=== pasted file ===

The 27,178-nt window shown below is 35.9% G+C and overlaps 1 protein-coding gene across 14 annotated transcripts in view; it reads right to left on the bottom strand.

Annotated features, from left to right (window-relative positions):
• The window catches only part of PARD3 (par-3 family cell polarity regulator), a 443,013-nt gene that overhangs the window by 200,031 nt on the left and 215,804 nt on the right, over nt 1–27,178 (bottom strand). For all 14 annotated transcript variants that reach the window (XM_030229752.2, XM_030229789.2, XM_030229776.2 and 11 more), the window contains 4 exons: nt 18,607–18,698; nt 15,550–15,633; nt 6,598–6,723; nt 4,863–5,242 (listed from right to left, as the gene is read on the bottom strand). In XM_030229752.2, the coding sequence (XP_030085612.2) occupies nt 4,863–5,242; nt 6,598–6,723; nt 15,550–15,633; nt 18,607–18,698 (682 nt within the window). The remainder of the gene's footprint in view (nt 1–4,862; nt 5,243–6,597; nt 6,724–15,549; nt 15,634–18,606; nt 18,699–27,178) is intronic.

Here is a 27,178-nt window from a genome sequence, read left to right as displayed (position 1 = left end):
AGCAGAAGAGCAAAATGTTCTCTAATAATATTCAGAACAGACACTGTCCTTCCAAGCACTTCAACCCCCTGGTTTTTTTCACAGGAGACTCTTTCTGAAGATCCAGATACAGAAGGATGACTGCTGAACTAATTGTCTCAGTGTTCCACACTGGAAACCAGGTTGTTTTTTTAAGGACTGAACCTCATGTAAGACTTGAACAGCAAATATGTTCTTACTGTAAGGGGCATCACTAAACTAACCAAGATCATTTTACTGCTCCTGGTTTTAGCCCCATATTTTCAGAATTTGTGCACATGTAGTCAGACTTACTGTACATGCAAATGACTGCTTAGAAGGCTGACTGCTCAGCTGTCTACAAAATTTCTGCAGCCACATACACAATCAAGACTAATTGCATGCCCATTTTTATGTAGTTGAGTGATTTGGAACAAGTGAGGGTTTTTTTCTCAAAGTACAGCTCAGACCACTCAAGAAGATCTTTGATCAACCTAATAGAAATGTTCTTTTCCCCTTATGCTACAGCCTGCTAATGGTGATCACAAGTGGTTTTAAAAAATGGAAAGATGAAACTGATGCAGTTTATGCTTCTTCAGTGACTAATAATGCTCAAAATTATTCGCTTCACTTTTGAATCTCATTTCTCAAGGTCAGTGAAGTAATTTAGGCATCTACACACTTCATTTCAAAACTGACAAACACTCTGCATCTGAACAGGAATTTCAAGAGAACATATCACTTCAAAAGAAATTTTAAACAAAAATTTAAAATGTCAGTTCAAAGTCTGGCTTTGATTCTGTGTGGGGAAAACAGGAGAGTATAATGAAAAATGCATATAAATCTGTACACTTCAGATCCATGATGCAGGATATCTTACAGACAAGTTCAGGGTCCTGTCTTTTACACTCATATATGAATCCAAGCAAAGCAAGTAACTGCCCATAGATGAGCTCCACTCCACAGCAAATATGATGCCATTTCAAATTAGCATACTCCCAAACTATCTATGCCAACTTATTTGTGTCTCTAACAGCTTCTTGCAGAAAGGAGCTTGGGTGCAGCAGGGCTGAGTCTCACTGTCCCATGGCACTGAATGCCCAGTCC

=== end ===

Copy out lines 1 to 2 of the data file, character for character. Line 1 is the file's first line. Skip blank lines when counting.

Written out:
The 27,178-nt window shown below is 35.9% G+C and overlaps 1 protein-coding gene across 14 annotated transcripts in view; it reads right to left on the bottom strand.

Annotated features, from left to right (window-relative positions):